Another example occurs when a contractor experiences cost overruns and does not pay the materials suppliers. The latter then files a mechanic’s lien.
The following situation is a typical scenario in which a mechanic’s lien is filed against commercial real estate. Dr. Jones just received his medical license and wants to start a general medical practice. He approaches a commercial landlord and the two reach an agreement. The proprietor will lease a beautiful office that was vacated by a dentist.
Dr. Jones and the landlord agree to a lease of 10 years with two five-year options. However, since the office was occupied by a dentist, it needs to be reconfigured. Therefore, they make a deal. The landlord will provide $80,000 in tenant improvement money to construct a new office that is more suitable to a medical doctor.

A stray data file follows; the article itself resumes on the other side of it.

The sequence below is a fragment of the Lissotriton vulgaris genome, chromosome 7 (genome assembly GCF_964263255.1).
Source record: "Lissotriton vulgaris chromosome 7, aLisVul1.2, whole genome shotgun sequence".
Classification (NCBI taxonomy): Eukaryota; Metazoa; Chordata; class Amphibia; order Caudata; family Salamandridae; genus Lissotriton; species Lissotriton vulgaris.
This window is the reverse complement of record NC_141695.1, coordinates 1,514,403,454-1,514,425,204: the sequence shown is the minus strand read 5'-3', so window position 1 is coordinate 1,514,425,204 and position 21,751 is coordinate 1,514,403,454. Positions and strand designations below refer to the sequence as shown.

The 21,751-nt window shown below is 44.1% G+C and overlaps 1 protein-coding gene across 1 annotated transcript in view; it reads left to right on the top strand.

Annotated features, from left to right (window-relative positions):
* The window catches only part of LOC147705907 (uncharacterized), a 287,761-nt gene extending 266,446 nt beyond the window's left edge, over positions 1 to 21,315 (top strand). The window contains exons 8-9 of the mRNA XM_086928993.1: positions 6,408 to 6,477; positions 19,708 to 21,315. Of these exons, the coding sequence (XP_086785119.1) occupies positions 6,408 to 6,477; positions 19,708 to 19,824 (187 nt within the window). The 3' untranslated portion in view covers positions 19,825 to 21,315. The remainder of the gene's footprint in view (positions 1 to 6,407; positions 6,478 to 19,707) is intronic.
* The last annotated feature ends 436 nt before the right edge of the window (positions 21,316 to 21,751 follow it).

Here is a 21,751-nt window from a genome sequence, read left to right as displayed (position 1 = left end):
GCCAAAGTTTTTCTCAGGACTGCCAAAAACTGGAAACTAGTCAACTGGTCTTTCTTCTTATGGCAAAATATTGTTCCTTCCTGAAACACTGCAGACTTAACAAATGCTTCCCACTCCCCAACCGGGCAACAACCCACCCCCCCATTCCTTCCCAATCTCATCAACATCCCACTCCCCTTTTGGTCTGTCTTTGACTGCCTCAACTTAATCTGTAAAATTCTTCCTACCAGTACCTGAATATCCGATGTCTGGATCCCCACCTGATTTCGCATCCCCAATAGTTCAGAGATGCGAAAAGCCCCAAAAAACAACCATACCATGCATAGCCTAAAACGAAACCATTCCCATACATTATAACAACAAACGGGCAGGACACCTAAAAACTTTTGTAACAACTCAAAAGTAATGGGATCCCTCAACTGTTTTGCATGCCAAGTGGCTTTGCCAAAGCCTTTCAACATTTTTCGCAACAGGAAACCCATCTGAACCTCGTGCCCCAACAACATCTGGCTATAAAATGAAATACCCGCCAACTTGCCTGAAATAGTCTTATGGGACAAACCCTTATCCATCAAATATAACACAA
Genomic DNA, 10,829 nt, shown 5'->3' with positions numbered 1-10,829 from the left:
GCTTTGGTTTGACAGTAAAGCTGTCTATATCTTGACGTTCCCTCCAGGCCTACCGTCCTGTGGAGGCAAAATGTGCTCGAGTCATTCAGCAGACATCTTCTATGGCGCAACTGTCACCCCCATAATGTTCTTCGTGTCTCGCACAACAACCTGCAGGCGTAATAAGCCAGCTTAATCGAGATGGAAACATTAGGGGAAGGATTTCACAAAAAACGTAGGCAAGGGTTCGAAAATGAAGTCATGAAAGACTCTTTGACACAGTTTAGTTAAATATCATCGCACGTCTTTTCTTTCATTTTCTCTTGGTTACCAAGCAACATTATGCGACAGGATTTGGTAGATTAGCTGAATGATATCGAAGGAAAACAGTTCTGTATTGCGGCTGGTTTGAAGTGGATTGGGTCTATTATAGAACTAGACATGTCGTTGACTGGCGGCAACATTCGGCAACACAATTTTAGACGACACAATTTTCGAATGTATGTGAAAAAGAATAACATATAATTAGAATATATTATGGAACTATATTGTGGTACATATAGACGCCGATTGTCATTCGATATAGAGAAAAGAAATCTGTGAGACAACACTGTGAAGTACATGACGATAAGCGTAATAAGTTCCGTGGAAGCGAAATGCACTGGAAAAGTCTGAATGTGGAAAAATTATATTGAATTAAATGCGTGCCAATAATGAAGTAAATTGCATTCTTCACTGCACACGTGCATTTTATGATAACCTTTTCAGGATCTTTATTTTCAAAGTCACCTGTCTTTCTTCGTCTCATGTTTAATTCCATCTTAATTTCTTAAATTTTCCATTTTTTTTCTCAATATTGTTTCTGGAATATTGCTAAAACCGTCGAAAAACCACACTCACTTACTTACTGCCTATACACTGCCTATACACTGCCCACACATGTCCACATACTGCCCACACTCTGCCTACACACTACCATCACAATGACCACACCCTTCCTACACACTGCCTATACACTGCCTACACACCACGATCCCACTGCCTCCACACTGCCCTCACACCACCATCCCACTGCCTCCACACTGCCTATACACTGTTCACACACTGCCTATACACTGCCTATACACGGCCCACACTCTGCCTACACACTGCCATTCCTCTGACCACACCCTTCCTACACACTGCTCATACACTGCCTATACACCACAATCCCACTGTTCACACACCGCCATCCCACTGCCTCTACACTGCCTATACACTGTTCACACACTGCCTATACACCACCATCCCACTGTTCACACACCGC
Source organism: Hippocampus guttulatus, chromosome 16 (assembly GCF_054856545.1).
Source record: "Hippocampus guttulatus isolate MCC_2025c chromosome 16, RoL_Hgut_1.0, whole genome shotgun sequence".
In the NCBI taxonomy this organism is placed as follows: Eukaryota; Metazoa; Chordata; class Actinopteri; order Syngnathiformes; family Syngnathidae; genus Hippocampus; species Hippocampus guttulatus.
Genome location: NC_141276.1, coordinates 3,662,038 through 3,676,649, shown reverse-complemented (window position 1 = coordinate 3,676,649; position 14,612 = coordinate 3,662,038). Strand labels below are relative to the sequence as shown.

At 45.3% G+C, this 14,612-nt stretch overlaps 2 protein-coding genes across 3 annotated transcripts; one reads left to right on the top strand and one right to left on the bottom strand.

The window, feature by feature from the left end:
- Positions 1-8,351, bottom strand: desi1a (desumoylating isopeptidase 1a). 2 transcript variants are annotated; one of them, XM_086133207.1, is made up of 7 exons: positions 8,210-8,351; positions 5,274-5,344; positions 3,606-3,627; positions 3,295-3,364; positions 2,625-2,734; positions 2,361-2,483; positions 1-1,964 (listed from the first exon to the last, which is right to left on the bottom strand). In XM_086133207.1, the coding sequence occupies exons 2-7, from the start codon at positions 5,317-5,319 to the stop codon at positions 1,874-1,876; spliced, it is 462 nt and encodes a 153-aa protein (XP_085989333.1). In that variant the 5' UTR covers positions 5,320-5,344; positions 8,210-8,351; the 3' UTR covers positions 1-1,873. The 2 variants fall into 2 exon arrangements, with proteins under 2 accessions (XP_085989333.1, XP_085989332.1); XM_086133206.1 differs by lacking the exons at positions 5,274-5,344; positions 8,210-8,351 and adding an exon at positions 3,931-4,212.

After Dr. Jones hires an architect and general contractor, the work begins. As the reconfiguration progresses, the general contractor submits his invoices for progress payments to the doctor who then reviews them.
If the invoices are in conformity with the contract, he passes them to the landlord who releases the tenant improvement money to the general contractor. However, the general contractor does not pay one of the subcontractors. The subcontractor files a mechanics lien. More than likely, the landlord will not release any more tenant improvement money until the lien is satisfied or removed and a lien release is filed.
The proprietor gets notice of the lien from the County Recorder's Office. Dr. Jones must resolve the issue or he will be in breach of the lease agreement or is already in breach.
Perhaps a lawsuit is filed. The contractor walks off the project, Dr. Jones is ripping his hair out. The doctor has a big problem on his hands and now requires legal representation to clear up the mess created through no fault of his own.